We have a use case for blank separator lines between groups of accounts. (indicated by red lines below) The business wanted these to provide for logical groupings of their accounts seen on the form.

Oracle Hyperion LCM - blank separator lines

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In order to implement this we have “tricked” a formula row by adding a row label, then spacing out the row label, and leaving the formula blank.

Hyperion LCM - adding a blank row

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This is working to achieve a blank separator line on the input forms as seen in the first screenshot above.

However, we came across an issue when migrating the forms from one environment to another using Oracle Hyperion Lifecycle Management (LCM). After importing the form into the new environment, those blank lines are displaying “#error”.

Hyperion LCM - blank line errors

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So I went and checked the definition of the row in the form and found that the word ‘null’ had been placed into the formula. This is not a valid form formula, hence the “#error” being displayed.

Hyperion LCM - invalid formula

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I then went to the Hyperion LCM xml export file, and sure enough, the formulaValue property is exported as “null” instead of blank “”. This must be because we are using Oracle for our relational repository, where when the form is saved since the Formula property is blank, it is being saved with a null value. It was a little surprising though to see LCM inserting null with quotes as the formulaValue.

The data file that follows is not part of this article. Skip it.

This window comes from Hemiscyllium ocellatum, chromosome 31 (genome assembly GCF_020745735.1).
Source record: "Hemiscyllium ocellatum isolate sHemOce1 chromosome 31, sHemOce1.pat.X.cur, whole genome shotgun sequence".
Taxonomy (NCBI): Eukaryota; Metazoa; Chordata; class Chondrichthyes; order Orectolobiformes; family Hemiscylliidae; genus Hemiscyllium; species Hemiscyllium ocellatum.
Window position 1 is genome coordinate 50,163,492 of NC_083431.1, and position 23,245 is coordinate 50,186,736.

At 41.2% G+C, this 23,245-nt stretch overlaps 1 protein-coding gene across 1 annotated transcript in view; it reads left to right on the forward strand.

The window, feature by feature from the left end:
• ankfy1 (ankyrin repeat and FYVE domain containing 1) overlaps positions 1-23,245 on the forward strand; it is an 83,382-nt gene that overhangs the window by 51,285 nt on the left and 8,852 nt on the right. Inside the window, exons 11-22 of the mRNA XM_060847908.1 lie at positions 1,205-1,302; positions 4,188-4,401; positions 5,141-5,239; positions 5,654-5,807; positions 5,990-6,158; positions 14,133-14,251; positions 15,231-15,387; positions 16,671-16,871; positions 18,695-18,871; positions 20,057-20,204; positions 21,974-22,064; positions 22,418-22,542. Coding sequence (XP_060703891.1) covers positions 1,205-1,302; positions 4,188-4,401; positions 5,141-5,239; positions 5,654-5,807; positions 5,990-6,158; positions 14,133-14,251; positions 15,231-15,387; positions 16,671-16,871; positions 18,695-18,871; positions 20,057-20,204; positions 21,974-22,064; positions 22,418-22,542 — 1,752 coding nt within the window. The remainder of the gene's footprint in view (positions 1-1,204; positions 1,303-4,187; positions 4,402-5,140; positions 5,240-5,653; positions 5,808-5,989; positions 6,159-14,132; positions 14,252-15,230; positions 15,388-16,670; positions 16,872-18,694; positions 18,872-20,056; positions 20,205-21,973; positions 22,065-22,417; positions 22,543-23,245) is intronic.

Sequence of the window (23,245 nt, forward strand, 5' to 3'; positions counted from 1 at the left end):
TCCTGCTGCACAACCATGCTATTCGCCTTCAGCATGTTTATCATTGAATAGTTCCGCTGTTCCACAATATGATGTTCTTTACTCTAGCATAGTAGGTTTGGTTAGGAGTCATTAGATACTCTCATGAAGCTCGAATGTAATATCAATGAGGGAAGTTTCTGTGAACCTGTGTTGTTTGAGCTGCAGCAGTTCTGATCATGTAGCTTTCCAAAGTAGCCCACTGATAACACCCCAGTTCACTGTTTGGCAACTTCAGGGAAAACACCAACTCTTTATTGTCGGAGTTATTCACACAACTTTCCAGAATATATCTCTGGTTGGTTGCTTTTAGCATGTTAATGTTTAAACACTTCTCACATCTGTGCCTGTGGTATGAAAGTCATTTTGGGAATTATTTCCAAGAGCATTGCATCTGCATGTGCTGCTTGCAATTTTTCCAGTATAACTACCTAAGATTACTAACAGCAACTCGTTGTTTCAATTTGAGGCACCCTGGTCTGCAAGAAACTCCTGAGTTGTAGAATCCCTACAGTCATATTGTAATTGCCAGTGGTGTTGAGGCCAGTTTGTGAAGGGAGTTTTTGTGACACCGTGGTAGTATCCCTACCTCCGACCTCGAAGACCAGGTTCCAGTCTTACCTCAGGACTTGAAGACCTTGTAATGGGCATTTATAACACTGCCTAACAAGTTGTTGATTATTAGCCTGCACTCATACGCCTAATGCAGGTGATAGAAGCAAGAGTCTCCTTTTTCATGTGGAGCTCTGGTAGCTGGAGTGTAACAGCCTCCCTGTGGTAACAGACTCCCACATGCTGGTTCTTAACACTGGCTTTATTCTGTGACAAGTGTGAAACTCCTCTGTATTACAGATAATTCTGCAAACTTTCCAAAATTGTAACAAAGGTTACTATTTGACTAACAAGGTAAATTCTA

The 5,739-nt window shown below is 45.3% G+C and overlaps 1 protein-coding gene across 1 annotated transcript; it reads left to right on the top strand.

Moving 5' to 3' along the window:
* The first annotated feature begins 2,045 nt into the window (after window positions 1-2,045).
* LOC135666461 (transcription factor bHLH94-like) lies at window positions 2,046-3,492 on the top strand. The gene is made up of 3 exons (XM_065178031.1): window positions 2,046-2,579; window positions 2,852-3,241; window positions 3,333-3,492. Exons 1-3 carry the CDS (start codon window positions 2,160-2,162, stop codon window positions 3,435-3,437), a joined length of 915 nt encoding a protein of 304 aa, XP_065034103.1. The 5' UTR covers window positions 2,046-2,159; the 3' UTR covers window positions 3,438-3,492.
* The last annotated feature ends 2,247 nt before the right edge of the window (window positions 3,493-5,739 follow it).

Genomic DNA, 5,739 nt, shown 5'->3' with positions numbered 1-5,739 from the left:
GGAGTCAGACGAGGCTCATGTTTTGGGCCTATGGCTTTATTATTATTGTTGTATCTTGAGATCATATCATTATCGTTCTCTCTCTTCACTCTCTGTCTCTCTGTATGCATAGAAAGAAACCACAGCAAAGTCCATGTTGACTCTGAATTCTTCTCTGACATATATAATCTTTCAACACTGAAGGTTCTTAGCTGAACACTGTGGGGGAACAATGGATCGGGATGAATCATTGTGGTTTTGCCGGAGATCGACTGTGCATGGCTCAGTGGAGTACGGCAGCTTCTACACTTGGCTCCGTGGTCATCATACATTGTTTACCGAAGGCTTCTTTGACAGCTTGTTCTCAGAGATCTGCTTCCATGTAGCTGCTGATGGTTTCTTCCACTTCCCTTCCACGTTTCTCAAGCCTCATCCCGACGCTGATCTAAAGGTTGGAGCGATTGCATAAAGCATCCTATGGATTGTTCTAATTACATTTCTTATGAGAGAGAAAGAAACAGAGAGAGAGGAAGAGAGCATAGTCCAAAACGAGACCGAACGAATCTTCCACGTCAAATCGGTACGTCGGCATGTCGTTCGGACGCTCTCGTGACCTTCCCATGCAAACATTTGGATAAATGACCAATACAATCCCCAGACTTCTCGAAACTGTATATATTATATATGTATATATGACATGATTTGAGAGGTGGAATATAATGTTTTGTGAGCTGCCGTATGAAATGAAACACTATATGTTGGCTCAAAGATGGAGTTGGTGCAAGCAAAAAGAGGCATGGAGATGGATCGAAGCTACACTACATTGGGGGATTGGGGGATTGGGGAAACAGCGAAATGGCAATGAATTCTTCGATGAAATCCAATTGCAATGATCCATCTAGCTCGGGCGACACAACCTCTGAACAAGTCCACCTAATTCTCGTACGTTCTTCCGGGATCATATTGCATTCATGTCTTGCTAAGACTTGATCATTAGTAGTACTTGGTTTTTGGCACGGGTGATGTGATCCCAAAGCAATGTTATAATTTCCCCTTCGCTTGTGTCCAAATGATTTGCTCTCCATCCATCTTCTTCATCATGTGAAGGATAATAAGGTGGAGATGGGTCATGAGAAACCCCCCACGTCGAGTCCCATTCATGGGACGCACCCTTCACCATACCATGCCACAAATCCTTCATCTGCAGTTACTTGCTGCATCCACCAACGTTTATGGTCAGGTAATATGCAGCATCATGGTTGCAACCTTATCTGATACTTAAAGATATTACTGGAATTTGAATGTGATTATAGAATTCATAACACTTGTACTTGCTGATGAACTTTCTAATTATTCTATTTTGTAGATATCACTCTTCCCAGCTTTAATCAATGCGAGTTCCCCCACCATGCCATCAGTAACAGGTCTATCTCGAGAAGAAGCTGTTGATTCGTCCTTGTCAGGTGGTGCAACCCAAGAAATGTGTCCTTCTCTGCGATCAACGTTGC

LCM inserting null with quotes as the formulaValue

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Once we identified what was causing the #error to be displayed, it was really fairly simple to fix it. The LCM export is xml (text files), so all we have to do is change that formulaValue property back to blank. The client is using windows Powershell to run their LCM exports, so it was easy to make the choice to construct a rename procedure in Powershell, and incorporate it into the batch. What also made this easy is that there should be NO formulaValue property of a form that is equal to “null”, so I could apply this rule across all forms. (we have multiple forms with these blank lines)

Here is the Powershell script that we used, which is a simple find/replace, to eliminate the “null” from the formulaValue property of all the forms in the LCM export.

Using a Powershell script in the LCM export

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After running this script, the form’s LCM export xml file no longer contains the “null” in the formulaValue property. Now when the form is imported back into the planning environment, we will see a blank line as we developed it.

LCM export xml file without errors

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